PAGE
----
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What NOT to do in your marketing

It’s Monday Marketing time and today I thought I would do something different and discuss what NOT to do in Marketing.

If you are new to my blog, I post Marketing articles on most Mondays and if you want to check the earlier Marketing posts, you can find them here.

In my other Marketing articles for writers, I’ve discussed lots of things you can do to market yourself as an author and market your book.  After all, marketing is not just the heavy sell.

But I’m going to cover some of the things I see from authors that I would suggest are not good Marketing practices.

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Don’t… Beg

Honestly, this one seems so self-evident and yet since we’re all on social media, random writers think it’s a great idea to beg (often total strangers) to buy their book.

We don’t like pushy salespeople in any other walk of life, so if someone knocked at your door trying to sell you something, most likely, you’d dismiss them.

Just because we’re all online, doesn’t mean that sending a random tweet to someone who decided to follow your Twitter account is any less annoying.

It comes across as desperate and also, a little insulting that you didn’t even take the time to check if we are your target audience.

Just because someone follows your social media accounts does not mean you should be tagging them in to your “buy my book” tweet or sending them personal comments on Facebook asking them to buy it either.

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Don’t… Spam people

This is similar to the one above.  However, those who beg usually do so after you choose to follow their social media or their blog and suddenly that single moment of connection seems to be enough for them to jump in with their “buy my book” pitch.

Spamming is a little different.  This is often where you will get unsolicited DMs on Twitter, Instagram or Facebook messenger.

I’ve had people message me on Facebook… who don’t even follow any of my Pages asking me to “read their book”. Just recently I’ve been getting the same spammy tactics on Twitter.

The same applies to blogs, those of us who have writing and/or reading blogs, don’t want to be spammed in our comments section.  Thankfully, most spam filters will catch this but the odd ones do pop through.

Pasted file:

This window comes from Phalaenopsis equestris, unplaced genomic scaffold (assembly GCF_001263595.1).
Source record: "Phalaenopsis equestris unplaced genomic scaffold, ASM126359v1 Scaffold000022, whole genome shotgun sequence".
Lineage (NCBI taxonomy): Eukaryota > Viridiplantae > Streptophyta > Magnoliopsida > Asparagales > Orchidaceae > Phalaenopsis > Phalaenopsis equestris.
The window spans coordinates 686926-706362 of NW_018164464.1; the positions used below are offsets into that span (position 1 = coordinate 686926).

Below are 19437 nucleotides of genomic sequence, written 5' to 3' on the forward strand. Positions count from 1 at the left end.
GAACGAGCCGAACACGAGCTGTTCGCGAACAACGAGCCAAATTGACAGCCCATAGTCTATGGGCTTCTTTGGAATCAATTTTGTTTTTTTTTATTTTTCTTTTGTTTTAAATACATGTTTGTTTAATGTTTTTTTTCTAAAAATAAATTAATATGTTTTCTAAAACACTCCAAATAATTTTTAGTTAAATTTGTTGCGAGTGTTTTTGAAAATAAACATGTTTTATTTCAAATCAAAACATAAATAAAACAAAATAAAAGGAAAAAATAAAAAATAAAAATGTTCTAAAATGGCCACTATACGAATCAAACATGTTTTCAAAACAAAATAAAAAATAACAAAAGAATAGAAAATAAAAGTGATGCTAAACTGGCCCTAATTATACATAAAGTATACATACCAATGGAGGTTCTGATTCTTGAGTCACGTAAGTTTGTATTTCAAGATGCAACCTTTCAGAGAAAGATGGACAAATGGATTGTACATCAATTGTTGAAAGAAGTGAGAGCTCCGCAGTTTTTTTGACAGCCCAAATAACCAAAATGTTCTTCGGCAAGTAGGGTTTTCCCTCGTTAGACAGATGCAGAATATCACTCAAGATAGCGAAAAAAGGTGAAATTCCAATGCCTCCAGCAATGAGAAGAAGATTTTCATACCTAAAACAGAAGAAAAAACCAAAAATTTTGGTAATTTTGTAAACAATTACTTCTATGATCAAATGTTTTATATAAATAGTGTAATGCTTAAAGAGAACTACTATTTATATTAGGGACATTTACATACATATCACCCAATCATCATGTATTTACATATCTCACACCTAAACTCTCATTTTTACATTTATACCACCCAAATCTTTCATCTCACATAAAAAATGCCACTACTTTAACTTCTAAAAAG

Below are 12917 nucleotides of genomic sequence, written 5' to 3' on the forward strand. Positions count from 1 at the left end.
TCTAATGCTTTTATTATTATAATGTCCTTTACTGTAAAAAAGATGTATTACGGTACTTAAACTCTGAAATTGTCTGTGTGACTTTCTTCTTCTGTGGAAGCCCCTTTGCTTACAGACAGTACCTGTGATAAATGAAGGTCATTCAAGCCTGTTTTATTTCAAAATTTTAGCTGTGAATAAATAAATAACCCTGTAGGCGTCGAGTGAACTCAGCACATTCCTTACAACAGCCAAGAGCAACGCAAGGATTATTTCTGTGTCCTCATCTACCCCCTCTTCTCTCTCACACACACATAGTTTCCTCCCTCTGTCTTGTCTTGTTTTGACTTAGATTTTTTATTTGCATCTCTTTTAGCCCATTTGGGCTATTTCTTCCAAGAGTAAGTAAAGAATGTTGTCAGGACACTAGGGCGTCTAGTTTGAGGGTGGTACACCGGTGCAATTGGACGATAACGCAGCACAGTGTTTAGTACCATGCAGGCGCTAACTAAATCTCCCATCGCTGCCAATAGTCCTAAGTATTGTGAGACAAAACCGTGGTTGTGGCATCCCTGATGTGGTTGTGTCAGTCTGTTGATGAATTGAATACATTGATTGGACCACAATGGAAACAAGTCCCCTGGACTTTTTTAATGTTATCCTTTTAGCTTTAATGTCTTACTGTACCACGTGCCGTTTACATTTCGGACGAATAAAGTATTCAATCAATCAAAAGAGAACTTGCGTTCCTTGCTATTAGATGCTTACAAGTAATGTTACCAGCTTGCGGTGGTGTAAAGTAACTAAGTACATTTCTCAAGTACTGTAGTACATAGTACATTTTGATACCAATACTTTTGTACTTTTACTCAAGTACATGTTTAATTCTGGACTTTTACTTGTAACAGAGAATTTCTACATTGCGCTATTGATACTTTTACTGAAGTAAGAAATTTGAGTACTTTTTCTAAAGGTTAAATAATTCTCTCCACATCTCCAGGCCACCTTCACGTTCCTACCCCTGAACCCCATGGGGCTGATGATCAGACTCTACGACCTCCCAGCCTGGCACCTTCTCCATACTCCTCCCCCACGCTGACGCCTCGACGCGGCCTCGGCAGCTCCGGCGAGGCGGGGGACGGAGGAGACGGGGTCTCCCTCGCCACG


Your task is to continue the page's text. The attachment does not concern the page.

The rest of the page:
I’ve even had people use my “Contact Me” form on this blog to spam me with book buying links.  Don’t do this, I guarantee most people will delete or even block you.

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Don’t… Only use text

While you are marketing to readers, and readers love the written word, we are still mostly visual creatures.  This is why a book cover will be the first thing that catches our attention.

Don’t miss out on that opportunity by using only text and no visuals in your marketing.  Yes share your chapters with us, share your scene snippets but add in some graphics.

There is a reason Book Aesthetics are becoming so popular, they can draw in a reader faster than any chunk of text.

Using visuals is especially important in places like Instagram and Pinterest.

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Don’t… Do everything free

If you think writing and publishing a novel will be free, think again.  Even if you go the traditionally published route, you will need to do marketing and in the end you will need to spend some money.

There is a lot you can do for free, yes you should save money were you can but you also need to be willing to invest in your book.

That might mean paying for an author domain name, paying for the premium service on a website or scheduler, buying Facebook ads, paying for a professional book cover, buying swag merchandise, paying for professional business cards etc.

Remember, if you are not willing to invest in your book, why should anyone else?

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Don’t… Hi-Jack

Don’t hi-jack someone else’s book campaign or tour or blog posts.  Don’t go onto someone else’s social media or blog etc and talk about/sell your book in the comments.

Unless they explicitly asked you to share such information, it’s very rude to just start talking about your book on someone else’s campaign or blog.

I’ve seen people running Facebook campaigns and found comments from other authors saying things like “If you like this book, you’ll love mine…”

That’s dirty pool, and I highly recommend against it.

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Don’t… Wait to create a platform

I’m still shocked to meet writers (yes, that includes unpublished ones) who don’t have an Author Platform.  Don’t wait to be published, you should be marketing immediately and the first thing you should have is a central hub.

This is almost always an Author Website and/or blog, though some writers prefer to use a Facebook Author Page or even a Twitter account as their central platform.

The idea behind the platform is to have a main location where you have contact details, bio, Press kit, book information etc.

Remember, marketing is not just about “buy my book”, it’s about building interest in your work and yourself, connecting with readers, this is why you should be marketing before you have even finished writing your novel.